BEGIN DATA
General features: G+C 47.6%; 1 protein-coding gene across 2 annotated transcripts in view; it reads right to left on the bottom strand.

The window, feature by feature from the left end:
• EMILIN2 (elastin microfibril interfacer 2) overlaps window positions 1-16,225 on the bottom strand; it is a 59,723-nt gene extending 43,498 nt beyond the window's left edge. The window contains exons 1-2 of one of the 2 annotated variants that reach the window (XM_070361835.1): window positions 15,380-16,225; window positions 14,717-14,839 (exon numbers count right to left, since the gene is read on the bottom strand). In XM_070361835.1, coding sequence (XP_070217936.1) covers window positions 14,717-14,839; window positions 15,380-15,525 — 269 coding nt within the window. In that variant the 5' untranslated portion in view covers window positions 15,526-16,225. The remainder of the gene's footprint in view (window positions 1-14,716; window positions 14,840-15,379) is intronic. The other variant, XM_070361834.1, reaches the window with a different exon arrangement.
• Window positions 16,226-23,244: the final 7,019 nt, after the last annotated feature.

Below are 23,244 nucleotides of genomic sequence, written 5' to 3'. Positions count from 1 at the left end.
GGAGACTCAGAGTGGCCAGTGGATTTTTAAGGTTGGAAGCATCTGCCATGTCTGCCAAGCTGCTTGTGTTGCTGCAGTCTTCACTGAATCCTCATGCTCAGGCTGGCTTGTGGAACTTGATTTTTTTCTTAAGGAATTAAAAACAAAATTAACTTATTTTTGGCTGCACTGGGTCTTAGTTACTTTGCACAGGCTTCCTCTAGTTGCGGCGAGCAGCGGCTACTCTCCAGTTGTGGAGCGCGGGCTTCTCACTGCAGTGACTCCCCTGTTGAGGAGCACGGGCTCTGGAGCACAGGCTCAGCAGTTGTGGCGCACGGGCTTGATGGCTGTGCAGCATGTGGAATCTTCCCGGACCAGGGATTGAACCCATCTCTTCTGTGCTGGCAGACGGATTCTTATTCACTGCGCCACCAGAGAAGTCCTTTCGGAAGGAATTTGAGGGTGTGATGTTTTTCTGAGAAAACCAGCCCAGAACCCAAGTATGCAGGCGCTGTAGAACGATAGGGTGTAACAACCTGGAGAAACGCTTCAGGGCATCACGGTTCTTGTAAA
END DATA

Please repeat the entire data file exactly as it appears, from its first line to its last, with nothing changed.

General features: G+C 47.6%; 1 protein-coding gene across 2 annotated transcripts in view; it reads right to left on the bottom strand.

The window, feature by feature from the left end:
• EMILIN2 (elastin microfibril interfacer 2) overlaps window positions 1-16,225 on the bottom strand; it is a 59,723-nt gene extending 43,498 nt beyond the window's left edge. The window contains exons 1-2 of one of the 2 annotated variants that reach the window (XM_070361835.1): window positions 15,380-16,225; window positions 14,717-14,839 (exon numbers count right to left, since the gene is read on the bottom strand). In XM_070361835.1, coding sequence (XP_070217936.1) covers window positions 14,717-14,839; window positions 15,380-15,525 — 269 coding nt within the window. In that variant the 5' untranslated portion in view covers window positions 15,526-16,225. The remainder of the gene's footprint in view (window positions 1-14,716; window positions 14,840-15,379) is intronic. The other variant, XM_070361834.1, reaches the window with a different exon arrangement.
• Window positions 16,226-23,244: the final 7,019 nt, after the last annotated feature.

Below are 23,244 nucleotides of genomic sequence, written 5' to 3'. Positions count from 1 at the left end.
GGAGACTCAGAGTGGCCAGTGGATTTTTAAGGTTGGAAGCATCTGCCATGTCTGCCAAGCTGCTTGTGTTGCTGCAGTCTTCACTGAATCCTCATGCTCAGGCTGGCTTGTGGAACTTGATTTTTTTCTTAAGGAATTAAAAACAAAATTAACTTATTTTTGGCTGCACTGGGTCTTAGTTACTTTGCACAGGCTTCCTCTAGTTGCGGCGAGCAGCGGCTACTCTCCAGTTGTGGAGCGCGGGCTTCTCACTGCAGTGACTCCCCTGTTGAGGAGCACGGGCTCTGGAGCACAGGCTCAGCAGTTGTGGCGCACGGGCTTGATGGCTGTGCAGCATGTGGAATCTTCCCGGACCAGGGATTGAACCCATCTCTTCTGTGCTGGCAGACGGATTCTTATTCACTGCGCCACCAGAGAAGTCCTTTCGGAAGGAATTTGAGGGTGTGATGTTTTTCTGAGAAAACCAGCCCAGAACCCAAGTATGCAGGCGCTGTAGAACGATAGGGTGTAACAACCTGGAGAAACGCTTCAGGGCATCACGGTTCTTGTAAA